Plenty of film fans and hardened cinephiles are familiar with David Fincher’s filmography of award-winning dramas like “The Social Network,” “Fight Club,” and “The Curious Case of Benjamin Button,” but other non-super fans may overlook his storied history with pop music. A new video essay from Patrick H. Willems seeks to fix that by analyzing what exactly made Fincher, in the words of Willems, “one of the best pop music video directors of all time.”
The essay takes a deep dive into Fincher’s work on the videos for Madonna’s “Vogue,” Justin Timberlake’s “Suit and Tie,” and George Michael’s “Freedom.” Willems compares Fincher’s naturalized style to more mainstream pop videos, emphasizing the director’s rare talent for attention to detail, shooting choreography, and telling a story in a different medium.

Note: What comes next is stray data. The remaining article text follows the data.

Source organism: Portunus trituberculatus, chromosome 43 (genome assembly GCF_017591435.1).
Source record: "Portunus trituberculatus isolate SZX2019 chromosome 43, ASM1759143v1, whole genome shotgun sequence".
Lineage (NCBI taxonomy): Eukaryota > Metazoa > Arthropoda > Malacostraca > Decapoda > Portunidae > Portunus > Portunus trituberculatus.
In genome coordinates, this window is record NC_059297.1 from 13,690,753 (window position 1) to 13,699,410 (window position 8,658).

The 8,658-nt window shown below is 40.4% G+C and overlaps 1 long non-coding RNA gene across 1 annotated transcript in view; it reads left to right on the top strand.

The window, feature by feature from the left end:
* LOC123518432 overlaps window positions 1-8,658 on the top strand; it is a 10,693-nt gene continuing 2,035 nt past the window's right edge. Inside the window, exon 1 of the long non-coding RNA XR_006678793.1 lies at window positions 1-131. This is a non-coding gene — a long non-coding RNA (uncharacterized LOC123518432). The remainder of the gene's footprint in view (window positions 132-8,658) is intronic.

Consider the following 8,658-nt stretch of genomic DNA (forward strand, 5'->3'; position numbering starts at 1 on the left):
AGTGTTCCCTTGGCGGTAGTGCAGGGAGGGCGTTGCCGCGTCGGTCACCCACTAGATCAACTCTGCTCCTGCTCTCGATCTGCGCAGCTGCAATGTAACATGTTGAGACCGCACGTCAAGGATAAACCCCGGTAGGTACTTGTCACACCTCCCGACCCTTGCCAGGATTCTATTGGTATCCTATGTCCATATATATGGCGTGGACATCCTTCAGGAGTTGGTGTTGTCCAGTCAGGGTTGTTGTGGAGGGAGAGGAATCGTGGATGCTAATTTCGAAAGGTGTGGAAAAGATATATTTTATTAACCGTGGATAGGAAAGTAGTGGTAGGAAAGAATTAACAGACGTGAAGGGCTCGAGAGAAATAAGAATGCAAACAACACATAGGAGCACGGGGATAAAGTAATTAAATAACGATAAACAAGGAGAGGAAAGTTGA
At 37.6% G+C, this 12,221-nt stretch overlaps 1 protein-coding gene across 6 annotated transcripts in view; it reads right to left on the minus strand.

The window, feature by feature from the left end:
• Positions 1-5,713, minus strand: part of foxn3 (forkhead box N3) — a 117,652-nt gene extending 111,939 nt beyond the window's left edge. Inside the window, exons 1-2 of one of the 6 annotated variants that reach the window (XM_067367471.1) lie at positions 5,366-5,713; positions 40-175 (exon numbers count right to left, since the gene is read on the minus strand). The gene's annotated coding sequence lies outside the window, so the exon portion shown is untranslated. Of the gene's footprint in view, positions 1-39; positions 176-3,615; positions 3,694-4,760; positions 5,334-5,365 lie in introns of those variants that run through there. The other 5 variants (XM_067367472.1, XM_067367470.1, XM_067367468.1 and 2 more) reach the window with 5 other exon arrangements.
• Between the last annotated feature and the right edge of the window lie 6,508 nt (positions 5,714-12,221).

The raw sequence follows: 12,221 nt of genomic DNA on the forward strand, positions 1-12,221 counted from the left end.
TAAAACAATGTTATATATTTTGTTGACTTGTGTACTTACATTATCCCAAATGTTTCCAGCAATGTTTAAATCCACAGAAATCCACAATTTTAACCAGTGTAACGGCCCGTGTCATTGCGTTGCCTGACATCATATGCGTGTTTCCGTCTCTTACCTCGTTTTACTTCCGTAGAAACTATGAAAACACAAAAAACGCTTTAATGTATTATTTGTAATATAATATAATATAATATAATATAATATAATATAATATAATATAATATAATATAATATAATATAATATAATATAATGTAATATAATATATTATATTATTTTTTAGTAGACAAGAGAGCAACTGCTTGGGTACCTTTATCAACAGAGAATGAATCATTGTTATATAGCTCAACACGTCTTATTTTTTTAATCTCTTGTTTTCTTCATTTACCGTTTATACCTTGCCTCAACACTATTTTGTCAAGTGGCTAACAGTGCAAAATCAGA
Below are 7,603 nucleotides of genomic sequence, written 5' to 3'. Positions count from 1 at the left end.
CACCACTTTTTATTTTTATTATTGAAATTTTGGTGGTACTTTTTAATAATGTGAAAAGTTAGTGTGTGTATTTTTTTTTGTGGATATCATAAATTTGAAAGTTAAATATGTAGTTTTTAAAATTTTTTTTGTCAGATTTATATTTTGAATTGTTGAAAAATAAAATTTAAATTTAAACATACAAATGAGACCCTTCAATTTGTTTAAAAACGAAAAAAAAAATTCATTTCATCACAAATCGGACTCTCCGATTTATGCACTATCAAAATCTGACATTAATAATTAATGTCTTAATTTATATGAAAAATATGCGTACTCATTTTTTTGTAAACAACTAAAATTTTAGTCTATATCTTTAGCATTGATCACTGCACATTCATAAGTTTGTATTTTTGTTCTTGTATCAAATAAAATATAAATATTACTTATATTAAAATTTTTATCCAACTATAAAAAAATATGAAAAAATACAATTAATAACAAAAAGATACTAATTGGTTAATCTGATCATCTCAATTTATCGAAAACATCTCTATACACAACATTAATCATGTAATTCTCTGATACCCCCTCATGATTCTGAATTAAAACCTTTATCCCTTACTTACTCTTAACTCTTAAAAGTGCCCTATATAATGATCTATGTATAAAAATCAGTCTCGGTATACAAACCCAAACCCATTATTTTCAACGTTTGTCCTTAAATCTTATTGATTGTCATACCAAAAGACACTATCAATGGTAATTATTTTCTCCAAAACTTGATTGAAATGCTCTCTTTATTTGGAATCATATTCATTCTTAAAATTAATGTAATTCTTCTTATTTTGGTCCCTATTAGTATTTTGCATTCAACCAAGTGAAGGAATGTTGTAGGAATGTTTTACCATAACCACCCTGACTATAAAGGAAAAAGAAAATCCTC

For fans of the filmmaker, especially the ones who are well-versed in both his videos and movies, it’s a worthy tribute to Fincher’s ability to capture the feeling of pop music through his directing style. It’s also guaranteed to give anyone a new appreciation for how that would go on to influence the films we know and love.
And, as Willems notes, music videos are fun. Check out the video essay below.